And yes, MDEW, this is a good thread, regardless of my attempts at jocularity. I may seem irreverent (and I usually am) but I mean well.

It seems that formant tuning is all about vowel shape. Or vowel shape is all about formant tuning. :/

This was interesting. Sunberg.

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I'm a Mnt Dew man myself. :D

I just knew that was how you got your login name. I have a friend who drinks nothing but mountain dew from morning to night. And she is in her 60's, so, it must be doing something right.

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this was interesting.....so basically he's saying that singing with singer's formant causes the notes to go a bit naturally sharp?

is that how you folks are interpreting this?

(referring to section 45:10 to 47:00)

I just skipped to 43:00 so I may be missing some context, but I think he is not talking about singers formant at all, I think he is just talking about pitch and the art form of singing....how it's preferred to be slightly sharp on high notes than slightly flat

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he's saying that pitch correction is actually robbing good singers....

This is true and for many other reasons as well.

I wonder if what he says applies in pop music with straight tone singing though. The perception of the in tune singing being slightly flat and the slightly flat being very flat might have to do with our ears perceiving the bottom pitch of the vibrato as the main pitch (which goes against how vocal vibrato naturally operates, so you have to compensate and sing a little sharp?). Why that happens I do not know.

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With the pitch correction what he is saying is this; Emotional content (the human factor) will be reflected or perceived in the slightly out of tune/out of tempo elements. A sharper note on top reflects more energy.......A lower note reflects lack of energy. It is how we perceive these things. Pitch correction and Snap to grid tempo robs music of the human factor and natural emotional cues. It becomes bland and boring.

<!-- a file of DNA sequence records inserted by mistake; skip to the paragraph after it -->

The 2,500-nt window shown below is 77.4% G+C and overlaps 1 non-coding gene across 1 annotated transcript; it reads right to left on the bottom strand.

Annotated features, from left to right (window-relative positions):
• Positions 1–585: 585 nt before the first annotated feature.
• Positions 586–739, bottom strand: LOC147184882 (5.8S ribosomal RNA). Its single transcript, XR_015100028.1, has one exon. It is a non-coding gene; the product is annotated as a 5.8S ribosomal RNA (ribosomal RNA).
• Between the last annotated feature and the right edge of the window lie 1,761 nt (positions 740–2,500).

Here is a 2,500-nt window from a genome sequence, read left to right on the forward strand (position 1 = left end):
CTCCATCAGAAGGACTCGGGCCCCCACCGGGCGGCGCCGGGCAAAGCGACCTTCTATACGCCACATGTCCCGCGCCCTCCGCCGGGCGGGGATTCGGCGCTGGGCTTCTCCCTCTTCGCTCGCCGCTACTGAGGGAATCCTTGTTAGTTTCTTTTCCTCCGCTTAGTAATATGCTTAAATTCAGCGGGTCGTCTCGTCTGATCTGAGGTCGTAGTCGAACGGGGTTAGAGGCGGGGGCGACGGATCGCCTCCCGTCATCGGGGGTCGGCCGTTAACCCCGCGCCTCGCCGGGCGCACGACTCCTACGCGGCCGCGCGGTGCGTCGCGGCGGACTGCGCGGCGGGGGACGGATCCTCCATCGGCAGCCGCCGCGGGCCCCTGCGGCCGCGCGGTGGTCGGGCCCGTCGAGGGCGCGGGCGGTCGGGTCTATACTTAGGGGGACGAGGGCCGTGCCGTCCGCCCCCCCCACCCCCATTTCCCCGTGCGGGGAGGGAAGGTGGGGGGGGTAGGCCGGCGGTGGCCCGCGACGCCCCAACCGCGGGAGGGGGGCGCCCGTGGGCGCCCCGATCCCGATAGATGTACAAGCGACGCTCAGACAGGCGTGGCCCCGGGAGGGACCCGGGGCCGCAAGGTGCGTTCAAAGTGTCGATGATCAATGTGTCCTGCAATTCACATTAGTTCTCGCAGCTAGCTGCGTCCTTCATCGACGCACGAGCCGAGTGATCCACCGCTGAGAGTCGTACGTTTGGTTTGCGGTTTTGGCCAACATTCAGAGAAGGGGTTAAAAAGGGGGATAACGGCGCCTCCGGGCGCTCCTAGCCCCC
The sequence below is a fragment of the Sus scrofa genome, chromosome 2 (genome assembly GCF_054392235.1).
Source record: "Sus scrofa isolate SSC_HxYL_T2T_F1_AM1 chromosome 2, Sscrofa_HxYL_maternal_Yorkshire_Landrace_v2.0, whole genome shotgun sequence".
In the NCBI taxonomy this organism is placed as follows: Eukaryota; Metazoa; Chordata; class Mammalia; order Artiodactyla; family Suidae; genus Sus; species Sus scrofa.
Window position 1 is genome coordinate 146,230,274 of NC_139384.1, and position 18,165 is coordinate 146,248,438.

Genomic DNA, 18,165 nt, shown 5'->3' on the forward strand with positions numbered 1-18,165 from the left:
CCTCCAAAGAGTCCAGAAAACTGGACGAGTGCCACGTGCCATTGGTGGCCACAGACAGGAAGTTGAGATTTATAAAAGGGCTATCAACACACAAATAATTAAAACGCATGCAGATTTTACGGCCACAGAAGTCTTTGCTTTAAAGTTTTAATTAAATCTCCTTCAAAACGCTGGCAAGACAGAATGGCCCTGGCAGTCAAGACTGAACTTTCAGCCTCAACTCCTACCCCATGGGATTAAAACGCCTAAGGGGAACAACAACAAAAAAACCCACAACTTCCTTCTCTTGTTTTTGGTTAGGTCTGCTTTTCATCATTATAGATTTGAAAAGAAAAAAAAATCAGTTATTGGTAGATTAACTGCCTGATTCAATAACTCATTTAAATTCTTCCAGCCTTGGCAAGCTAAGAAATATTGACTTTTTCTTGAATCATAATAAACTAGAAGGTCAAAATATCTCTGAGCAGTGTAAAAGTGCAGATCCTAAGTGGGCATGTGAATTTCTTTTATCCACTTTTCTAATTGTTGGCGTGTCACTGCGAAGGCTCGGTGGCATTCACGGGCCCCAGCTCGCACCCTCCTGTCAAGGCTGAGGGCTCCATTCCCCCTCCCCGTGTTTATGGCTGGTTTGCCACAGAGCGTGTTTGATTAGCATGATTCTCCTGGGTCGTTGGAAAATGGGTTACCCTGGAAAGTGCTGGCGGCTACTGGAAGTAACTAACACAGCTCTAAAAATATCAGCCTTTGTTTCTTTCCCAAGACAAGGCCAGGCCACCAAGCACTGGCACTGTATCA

When an instrument is out of tune it is better to be a little sharp than a little flat. :)

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Its best to be on the pitch that you want to be, not above, not bellow it.

That is true. I do not think anyone is trying to convey that you need to be off pitch purposely. Only saying that it will happen if you are human. When you are singing and conveying emotion and sounding really good and expressive most likely you will be off a little bit.

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I don't think Sundberg is saying that you need to be sharp the be expressive but being a little sharp may be a result of expressor state. In the example of the reknown singer, that singer is 7/100ths sharp. Although, one might say that the perception was 7 cents. Was it a matter of hearing more of the upper part of the vibrato, which I think was what Owen was suggesting? Maybe. And Sundberg is also saying that the modern practice of autotuning recordings is taking away from expressiveness and I do agree with that.

Bon Scott ends "Highway to Hell" noticably flat. Robert Plant is a smidge flat from the A4 in "Stairway to Heaven." And, in my opinion, if you pitch-corrected those, you would ruin works of art. Which is not to approve of being pitchy as an "artistic exercise" or excuse for laziness. However, humans are not digital machines.

Mark Evans, long-time bass player for AC/DC plainly admits that a number of the early albums, especially prior to Mutt Lange's production of the album, Highway to Hell, had out-of-tune moments. A missed beat, either Angus or Malcolm having a string slightly out of tune, and certainly Bon fudging a note here and there. And he cringes at the idea of someone taking the old masters and pitch-correcting them. They breathe, just fine, as is.